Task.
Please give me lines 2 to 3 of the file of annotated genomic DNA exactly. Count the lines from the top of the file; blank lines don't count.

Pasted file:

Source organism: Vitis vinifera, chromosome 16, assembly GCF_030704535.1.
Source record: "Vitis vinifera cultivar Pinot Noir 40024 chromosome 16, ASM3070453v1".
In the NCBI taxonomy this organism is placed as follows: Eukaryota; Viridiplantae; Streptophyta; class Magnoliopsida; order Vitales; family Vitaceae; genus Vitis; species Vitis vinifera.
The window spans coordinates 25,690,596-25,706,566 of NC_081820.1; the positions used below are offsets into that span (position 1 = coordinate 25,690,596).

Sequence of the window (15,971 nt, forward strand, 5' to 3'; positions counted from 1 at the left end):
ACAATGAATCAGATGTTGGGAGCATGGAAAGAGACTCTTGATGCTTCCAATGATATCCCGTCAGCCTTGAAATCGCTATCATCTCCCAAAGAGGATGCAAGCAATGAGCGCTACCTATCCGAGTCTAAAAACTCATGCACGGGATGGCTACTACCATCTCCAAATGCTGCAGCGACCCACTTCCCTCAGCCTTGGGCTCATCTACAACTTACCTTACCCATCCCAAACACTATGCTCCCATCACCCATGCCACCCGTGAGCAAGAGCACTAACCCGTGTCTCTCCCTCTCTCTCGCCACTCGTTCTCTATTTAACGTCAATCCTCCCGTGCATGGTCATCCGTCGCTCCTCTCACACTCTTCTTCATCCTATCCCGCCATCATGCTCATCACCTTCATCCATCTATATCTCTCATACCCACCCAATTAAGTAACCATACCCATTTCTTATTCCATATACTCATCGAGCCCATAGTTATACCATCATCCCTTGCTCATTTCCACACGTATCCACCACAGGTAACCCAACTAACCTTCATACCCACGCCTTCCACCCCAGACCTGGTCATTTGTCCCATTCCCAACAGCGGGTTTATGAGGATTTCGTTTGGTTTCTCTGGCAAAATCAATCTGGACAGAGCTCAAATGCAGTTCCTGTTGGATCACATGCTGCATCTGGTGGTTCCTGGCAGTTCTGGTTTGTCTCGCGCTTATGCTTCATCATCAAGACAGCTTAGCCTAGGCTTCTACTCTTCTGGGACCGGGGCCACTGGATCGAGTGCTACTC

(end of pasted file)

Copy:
Source record: "Vitis vinifera cultivar Pinot Noir 40024 chromosome 16, ASM3070453v1".
In the NCBI taxonomy this organism is placed as follows: Eukaryota; Viridiplantae; Streptophyta; class Magnoliopsida; order Vitales; family Vitaceae; genus Vitis; species Vitis vinifera.